The more recent centuries of snow elven history are slightly better documented by human scholars, surprisingly enough. In -2250 DR, the Great Glacier began to form north of what are today known as the Cold Lands, eventually swallowing the lands encompassing today's Vaasa and Damara. This meant new opportunities for the weak and scattered tribes of snow elves, and many migrated east. Despite competition with the human Ulutiun people, the snow elves were able to find sustenance and territory aplenty in the new magically-born glacier. This resulted in a population boom, spreading snow elves wider and diversifying their culture more than ever before. As they made contact with the Ulutiun, some turned to the worship of Ulutiu, The Eternal Sleeper. Others were lured by Auril the Icedawn. It is unknown which of the snow elves' gods desired to strengthen their people even further, but from some divine source came a vision to the snow elves living on the unhospitable western shores of the High Ice: they would build a ship and sail west, to an uninhabited paradise island rich in food and shelter. Two tribes did, building ships of poor design but good enough to keep them afloat. As soon as they stepped onboard, a mighty blizzard caught their sails and carried them far beyond the Sea of Moving Ice, to the south and west, until they stranded on the shores of a forest-covered island. They named it Ipiutaq'atui, and prospered (in comparison to the even harder life in the glacier) for centuries. This story, as well, is likely coloured by myth. Eventually, human arrived to settle the island, naming it Forstakkr. They built a town with walls and drove the wandering elven tribes deeper into the woods and up the cold mountainside of Firth. There they have dwelled in relatively small numbers up to this day, keeping to themselves, rarely visible to human eyes.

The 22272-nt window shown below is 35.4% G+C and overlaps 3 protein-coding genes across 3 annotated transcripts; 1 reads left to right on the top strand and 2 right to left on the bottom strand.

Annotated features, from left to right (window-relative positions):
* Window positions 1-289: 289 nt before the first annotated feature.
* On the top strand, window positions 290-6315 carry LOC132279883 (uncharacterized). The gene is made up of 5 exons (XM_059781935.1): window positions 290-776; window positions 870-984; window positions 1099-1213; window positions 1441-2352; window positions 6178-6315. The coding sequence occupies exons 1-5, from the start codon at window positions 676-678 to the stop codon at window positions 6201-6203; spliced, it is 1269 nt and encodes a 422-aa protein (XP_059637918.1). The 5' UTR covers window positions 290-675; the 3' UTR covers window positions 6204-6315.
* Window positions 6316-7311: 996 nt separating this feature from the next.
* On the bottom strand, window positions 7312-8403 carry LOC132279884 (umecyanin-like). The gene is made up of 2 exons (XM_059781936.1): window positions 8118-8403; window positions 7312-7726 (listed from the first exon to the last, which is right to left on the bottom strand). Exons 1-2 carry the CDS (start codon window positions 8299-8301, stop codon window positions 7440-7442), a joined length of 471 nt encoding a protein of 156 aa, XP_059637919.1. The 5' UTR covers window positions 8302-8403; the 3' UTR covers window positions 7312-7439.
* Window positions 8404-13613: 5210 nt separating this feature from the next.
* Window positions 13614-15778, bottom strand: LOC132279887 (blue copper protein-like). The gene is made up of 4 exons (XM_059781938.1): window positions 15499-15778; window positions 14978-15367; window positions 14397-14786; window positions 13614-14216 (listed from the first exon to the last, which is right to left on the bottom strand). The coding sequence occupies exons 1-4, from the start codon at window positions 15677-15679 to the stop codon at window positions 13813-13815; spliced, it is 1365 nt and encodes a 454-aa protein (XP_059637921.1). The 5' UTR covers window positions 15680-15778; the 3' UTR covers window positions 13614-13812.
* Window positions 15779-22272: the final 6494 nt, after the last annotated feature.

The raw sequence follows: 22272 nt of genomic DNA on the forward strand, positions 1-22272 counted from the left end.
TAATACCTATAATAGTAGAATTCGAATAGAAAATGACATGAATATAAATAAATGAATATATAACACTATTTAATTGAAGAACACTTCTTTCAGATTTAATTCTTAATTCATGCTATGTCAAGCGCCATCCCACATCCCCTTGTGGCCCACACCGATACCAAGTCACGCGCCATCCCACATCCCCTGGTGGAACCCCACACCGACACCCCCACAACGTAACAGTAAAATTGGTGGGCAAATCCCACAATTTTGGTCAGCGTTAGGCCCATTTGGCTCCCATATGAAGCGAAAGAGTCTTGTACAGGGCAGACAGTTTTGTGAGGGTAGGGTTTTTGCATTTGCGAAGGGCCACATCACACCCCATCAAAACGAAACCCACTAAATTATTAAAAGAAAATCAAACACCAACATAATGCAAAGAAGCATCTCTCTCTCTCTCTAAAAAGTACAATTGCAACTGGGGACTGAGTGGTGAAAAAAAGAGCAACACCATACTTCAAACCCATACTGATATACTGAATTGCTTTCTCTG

Snow Elf Society
Snow elves are organized into tribes, generally the size of a dozen to two-score elves. These tribes are ruled by a chieftain, the First, who may also be referred to as Eldest if he's the tribe's spiritual leader at the same time. Oftentimes these two are different positions, though. Apart from that, there is very little in the form of social hierarchy among the elves. The tribe is essentially an egalitarian structure, and no difference is made between male and female. Children are raised and cared for collectively, though there is understandably a stronger bond between child and parent. The transition from childhood to maturity happens when the child kills his or her first prey on a hunt. Traditionally, eating the heart of one's first kill is an important ritual that almost all tribes still practice. Upon reaching adulthood, a snow elf gains the right to challenge the chieftain for tribe leadership. The tribe shaman will study omens and speak to gods. If the signs are favourable the challenge must be accepted. While it's no rule, often a newly-ascended chieftain will get to keep his or her position for at least a decade or two, because losing too many of the tribe's best warriors in a short period of time would compromise the success of the whole tribe.